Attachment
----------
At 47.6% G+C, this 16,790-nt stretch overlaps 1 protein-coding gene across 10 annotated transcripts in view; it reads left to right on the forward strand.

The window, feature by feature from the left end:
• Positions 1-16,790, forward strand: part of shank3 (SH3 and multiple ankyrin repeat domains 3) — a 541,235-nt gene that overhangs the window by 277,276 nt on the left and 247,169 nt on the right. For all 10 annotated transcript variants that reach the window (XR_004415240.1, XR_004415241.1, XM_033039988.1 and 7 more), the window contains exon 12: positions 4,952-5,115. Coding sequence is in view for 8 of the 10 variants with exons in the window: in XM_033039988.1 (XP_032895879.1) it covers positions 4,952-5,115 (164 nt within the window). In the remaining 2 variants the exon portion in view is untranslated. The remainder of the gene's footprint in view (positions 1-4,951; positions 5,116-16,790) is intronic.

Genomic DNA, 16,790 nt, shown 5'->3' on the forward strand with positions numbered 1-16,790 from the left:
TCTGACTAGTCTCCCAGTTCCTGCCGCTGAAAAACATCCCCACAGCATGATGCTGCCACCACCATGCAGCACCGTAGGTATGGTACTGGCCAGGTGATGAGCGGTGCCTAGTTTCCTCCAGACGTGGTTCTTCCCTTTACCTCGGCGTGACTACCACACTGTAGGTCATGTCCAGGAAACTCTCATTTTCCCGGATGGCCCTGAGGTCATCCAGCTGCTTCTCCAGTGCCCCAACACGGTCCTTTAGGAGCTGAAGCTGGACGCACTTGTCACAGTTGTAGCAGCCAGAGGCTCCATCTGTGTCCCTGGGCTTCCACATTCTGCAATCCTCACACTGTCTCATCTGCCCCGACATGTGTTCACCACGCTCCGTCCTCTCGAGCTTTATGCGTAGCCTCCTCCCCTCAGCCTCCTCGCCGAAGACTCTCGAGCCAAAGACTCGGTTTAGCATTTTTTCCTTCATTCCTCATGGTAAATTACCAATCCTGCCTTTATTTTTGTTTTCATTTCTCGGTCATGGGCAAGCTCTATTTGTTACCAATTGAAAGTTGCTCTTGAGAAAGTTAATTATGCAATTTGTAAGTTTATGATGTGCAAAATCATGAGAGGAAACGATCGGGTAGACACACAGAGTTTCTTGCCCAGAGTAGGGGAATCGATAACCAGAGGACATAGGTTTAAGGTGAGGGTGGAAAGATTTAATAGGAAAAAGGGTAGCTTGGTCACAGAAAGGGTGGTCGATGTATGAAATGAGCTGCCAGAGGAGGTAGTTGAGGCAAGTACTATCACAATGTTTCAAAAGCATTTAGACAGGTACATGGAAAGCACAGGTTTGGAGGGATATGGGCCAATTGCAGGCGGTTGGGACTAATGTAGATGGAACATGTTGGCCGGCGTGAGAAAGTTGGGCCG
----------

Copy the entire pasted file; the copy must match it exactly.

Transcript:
At 47.6% G+C, this 16,790-nt stretch overlaps 1 protein-coding gene across 10 annotated transcripts in view; it reads left to right on the forward strand.

The window, feature by feature from the left end:
• Positions 1-16,790, forward strand: part of shank3 (SH3 and multiple ankyrin repeat domains 3) — a 541,235-nt gene that overhangs the window by 277,276 nt on the left and 247,169 nt on the right. For all 10 annotated transcript variants that reach the window (XR_004415240.1, XR_004415241.1, XM_033039988.1 and 7 more), the window contains exon 12: positions 4,952-5,115. Coding sequence is in view for 8 of the 10 variants with exons in the window: in XM_033039988.1 (XP_032895879.1) it covers positions 4,952-5,115 (164 nt within the window). In the remaining 2 variants the exon portion in view is untranslated. The remainder of the gene's footprint in view (positions 1-4,951; positions 5,116-16,790) is intronic.

Genomic DNA, 16,790 nt, shown 5'->3' on the forward strand with positions numbered 1-16,790 from the left:
TCTGACTAGTCTCCCAGTTCCTGCCGCTGAAAAACATCCCCACAGCATGATGCTGCCACCACCATGCAGCACCGTAGGTATGGTACTGGCCAGGTGATGAGCGGTGCCTAGTTTCCTCCAGACGTGGTTCTTCCCTTTACCTCGGCGTGACTACCACACTGTAGGTCATGTCCAGGAAACTCTCATTTTCCCGGATGGCCCTGAGGTCATCCAGCTGCTTCTCCAGTGCCCCAACACGGTCCTTTAGGAGCTGAAGCTGGACGCACTTGTCACAGTTGTAGCAGCCAGAGGCTCCATCTGTGTCCCTGGGCTTCCACATTCTGCAATCCTCACACTGTCTCATCTGCCCCGACATGTGTTCACCACGCTCCGTCCTCTCGAGCTTTATGCGTAGCCTCCTCCCCTCAGCCTCCTCGCCGAAGACTCTCGAGCCAAAGACTCGGTTTAGCATTTTTTCCTTCATTCCTCATGGTAAATTACCAATCCTGCCTTTATTTTTGTTTTCATTTCTCGGTCATGGGCAAGCTCTATTTGTTACCAATTGAAAGTTGCTCTTGAGAAAGTTAATTATGCAATTTGTAAGTTTATGATGTGCAAAATCATGAGAGGAAACGATCGGGTAGACACACAGAGTTTCTTGCCCAGAGTAGGGGAATCGATAACCAGAGGACATAGGTTTAAGGTGAGGGTGGAAAGATTTAATAGGAAAAAGGGTAGCTTGGTCACAGAAAGGGTGGTCGATGTATGAAATGAGCTGCCAGAGGAGGTAGTTGAGGCAAGTACTATCACAATGTTTCAAAAGCATTTAGACAGGTACATGGAAAGCACAGGTTTGGAGGGATATGGGCCAATTGCAGGCGGTTGGGACTAATGTAGATGGAACATGTTGGCCGGCGTGAGAAAGTTGGGCCG